The RNA-guided DNA endonuclease Cas9 has emerged as a powerful tool for genome engineering. Cas9 creates targeted double-stranded breaks (DSBs) in the genome. Knockin of specific mutations (precision genome editing) requires homology-directed repair (HDR) of the DSB by synthetic donor DNAs containing the desired edits, but HDR has been reported to be variably efficient. Here, we report that linear DNAs (single and double stranded) engage in a high-efficiency HDR mechanism that requires only ∼35 nucleotides of homology with the targeted locus to introduce edits ranging from 1 to 1,000 nucleotides. We demonstrate the utility of linear donors by introducing fluorescent protein tags in human cells and mouse embryos using PCR fragments. We find that repair is local, polarity sensitive, and prone to template switching, characteristics that are consistent with gene conversion by synthesis-dependent strand annealing. Our findings enable rational design of synthetic donor DNAs for efficient genome editing.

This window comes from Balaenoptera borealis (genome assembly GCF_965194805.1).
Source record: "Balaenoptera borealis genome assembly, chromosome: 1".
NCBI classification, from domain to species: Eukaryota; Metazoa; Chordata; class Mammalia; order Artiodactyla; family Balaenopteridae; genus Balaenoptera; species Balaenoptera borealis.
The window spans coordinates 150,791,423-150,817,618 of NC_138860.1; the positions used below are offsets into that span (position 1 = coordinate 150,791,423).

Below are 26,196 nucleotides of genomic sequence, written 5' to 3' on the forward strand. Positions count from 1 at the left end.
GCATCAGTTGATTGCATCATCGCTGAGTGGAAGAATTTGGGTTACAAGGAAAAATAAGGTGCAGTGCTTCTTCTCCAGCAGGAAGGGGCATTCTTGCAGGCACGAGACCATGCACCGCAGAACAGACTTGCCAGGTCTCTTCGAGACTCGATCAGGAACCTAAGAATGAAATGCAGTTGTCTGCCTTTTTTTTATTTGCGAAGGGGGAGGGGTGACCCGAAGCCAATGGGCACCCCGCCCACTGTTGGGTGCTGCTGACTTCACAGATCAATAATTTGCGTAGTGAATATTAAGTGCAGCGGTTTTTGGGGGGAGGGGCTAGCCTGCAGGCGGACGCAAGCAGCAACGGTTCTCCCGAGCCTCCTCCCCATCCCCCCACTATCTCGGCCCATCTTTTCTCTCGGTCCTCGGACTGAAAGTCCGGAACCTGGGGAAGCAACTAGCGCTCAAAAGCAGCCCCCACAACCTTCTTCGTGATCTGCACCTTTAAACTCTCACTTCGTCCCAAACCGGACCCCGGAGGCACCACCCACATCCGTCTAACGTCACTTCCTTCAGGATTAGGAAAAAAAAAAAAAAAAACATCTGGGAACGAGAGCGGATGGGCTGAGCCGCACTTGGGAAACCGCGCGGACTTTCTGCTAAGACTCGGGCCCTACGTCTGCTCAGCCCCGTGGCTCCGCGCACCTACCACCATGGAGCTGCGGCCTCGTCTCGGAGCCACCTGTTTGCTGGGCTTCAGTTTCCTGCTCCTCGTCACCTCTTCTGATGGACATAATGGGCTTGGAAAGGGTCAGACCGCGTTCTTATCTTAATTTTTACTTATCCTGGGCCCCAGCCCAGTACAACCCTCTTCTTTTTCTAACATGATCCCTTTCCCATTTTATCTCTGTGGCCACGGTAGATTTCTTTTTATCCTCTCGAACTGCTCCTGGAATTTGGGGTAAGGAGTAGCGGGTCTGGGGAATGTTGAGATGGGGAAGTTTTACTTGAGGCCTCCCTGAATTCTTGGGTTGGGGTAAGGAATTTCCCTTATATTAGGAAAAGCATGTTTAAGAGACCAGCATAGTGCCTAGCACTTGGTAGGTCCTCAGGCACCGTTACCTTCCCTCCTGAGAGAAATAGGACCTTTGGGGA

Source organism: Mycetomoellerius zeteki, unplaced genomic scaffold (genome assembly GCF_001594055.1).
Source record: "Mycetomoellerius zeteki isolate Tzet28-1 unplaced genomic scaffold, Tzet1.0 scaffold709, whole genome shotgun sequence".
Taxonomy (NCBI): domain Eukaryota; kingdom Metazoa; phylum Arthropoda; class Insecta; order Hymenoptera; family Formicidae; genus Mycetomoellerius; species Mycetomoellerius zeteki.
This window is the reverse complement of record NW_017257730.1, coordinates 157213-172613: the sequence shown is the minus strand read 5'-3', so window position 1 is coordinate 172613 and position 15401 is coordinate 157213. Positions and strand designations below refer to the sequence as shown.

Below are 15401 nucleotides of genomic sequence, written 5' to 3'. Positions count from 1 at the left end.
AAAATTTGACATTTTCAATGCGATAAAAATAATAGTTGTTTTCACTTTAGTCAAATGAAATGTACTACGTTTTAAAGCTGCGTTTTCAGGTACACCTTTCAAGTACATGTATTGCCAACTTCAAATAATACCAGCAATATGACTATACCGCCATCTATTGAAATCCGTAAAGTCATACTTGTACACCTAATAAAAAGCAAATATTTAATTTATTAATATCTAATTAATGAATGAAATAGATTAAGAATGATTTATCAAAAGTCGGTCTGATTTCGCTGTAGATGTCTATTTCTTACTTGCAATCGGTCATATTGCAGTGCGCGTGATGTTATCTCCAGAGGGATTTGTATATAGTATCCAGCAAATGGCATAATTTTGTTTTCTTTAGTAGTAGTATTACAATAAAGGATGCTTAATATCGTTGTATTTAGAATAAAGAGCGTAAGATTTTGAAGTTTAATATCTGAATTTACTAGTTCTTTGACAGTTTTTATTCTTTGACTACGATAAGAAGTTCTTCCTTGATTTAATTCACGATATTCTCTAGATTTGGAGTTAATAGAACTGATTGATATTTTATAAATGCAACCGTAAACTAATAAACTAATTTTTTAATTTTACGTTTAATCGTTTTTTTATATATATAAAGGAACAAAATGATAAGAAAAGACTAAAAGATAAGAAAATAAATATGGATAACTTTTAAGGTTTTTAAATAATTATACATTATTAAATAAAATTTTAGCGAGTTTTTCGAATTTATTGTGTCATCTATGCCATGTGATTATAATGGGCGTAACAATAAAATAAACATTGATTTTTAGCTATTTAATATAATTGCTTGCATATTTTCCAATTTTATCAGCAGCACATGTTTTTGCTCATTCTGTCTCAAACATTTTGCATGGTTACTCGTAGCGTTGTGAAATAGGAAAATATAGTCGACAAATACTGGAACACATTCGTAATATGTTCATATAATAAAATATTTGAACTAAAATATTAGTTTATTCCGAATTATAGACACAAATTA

|Original language||English (US)|
|Journal||Proceedings of the National Academy of Sciences of the United States of America|
|State||Published - Dec 12 2017|
- PCR repair template
- Short homology arms
ASJC Scopus subject areas